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Meatmaiden makes her mark (and its not all meat!)

Meat. It’s the reason, many scientists claim, that us humans were able to evolve to have large brains. These days society is a mix of vegan, vegetarian and meat-eaters and the newly established Meatmaiden, recognises this. Opening her doors last week on Little Collins street, the underground venue welcomes both vegetarians and meat-lovers with open arms.

So let us take you on the tour.

First you start on Little Collins and Russell street, walking south passed the roadworks on the lane. To the left you see the glowing neon sign with the words ‘MEATMAIDEN’ lighting up the sidewalk. Walking through the doors you find yourself in a lobby – elevators on one side, double doors with a mural in front of you. Pushing your way through the doors, down the industrial staircase, you hear the sounds of music and you know you’ve found another Melbourne must-try restaurant. The space is filled with dark wood, low lights and a giant sign that spells ‘HEART’ over the bar. You grab a booth against the wall and settle in with your friends.

The menu is not just meat, much to your delight. One of your friends is sort-of vegetarian, refusing to eat meat but will consider fish (formally known as a pescetarian), and the other two are all-round foodies. For starters, you settle on the pickled heirloom veg, chilli and goat curd, some beef jerky and some southern-fried chicken ribs with tequila mayo.

The heirloom veg surprises you – it’s tart, crunchy and fresh. It’s very refreshing against the flavours of the beef jerky, which is chewy and well-matched with the house-made BBQ sauce. The chicken ribs are delightful and the mayo is almost like an aioli.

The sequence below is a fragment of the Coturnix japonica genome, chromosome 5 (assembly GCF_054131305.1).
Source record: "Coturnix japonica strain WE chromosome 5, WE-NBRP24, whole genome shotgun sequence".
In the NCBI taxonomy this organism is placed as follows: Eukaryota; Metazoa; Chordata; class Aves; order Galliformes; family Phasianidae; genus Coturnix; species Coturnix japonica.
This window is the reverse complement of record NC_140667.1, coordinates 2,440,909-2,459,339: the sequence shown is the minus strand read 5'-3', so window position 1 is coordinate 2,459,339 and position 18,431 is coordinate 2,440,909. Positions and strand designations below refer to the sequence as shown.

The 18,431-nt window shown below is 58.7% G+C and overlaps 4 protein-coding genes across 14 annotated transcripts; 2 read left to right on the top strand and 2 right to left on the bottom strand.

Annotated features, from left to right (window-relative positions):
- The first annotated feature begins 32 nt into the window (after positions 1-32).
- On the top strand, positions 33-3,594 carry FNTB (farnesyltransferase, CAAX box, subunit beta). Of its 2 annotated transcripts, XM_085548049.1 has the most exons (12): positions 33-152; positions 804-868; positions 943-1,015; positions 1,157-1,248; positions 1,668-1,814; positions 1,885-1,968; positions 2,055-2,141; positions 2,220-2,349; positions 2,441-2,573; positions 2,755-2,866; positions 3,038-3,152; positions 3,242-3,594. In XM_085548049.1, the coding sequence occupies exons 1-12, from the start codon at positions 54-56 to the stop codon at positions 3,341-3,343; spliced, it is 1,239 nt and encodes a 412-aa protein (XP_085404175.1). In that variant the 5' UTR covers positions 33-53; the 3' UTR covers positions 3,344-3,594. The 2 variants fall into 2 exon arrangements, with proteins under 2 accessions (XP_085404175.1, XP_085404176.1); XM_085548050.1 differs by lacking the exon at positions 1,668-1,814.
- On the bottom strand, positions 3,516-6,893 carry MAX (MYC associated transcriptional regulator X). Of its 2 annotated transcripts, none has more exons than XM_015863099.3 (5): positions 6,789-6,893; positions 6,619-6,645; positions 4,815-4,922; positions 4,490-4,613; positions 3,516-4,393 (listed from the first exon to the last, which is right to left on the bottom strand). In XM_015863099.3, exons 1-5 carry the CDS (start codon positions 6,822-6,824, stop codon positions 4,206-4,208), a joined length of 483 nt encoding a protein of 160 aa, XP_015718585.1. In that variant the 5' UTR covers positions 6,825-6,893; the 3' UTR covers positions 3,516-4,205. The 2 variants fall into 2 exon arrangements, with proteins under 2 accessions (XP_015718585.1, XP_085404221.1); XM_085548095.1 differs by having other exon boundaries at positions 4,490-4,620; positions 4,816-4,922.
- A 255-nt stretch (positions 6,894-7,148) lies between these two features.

There is quite a bit of discussion around mains – who will have what? Your sort-of vegetarians friend has opted for two entrees; Cajun seared tuna, horseradish and avocado with some lobster mac and cheese. You and the other three decide to share the 20-hour Ranger Valley Wagyu brisket, native Tassie pepper berry rub and the O’Conner pasture-fed flat iron steak. You also throw in some hand cut chips on the side.

The meals come out and you’re immediately jealous of your friends lobster mac. It’s homely, creamy and so damn tasty. The Cajun tuna is also pretty amazing – you’re surprised at how nicely the flavour balances between the fish and the Cajun spices used.

The brisket and the flat iron are also pretty amazing but secretly you enjoy the flat iron more as as it’s succulent and full of flavour. The brisket just pulls apart with the tips of your fork and the smokey flavours fill your mouth.

Next comes dessert and everybody agrees to order all three items to share – crack mum’s apple pie with vanilla ice cream,  a choc-bar with raspberry sorbet and a sundae diner with peanut brittle. YUM!

The desserts that come out are the perfect way to finish the night. It’s easy to forget you are in a restaurant where the sole focus is your dining companions, particularly with the poor underground reception. The desserts are delicious with everybody at the table fighting for just one more bite of the chocolate bar with its rich, creamy chocolate ganache centre. The peanut brittle is also super delicious but not made for sharing, unlike the ice cream sitting beneath it which was also rich to eat. It’s a good thing that the raspberry sorbet from Fritz Gelato is so fresh that it cut through it all!

The night is coming to a close and everyone is stupidly full – including your sort-of vegetarian friend. You excitedly reflect on your favourite dishes and what a great night out it has been catching up on old times. Staggering out of the venue, you enter the cool night, wrapping your jackets close around your hips. Meatmaiden proved to be the perfect place for dinner, but you knew that of course, because you read this review.

The Modern Connoisseur dined as a guest of Meatmaiden. All opinions and views are true and honest to the contributor’s experience. 

195 Little Collins Street, Basement
Melbourne CBD

Food in pictures

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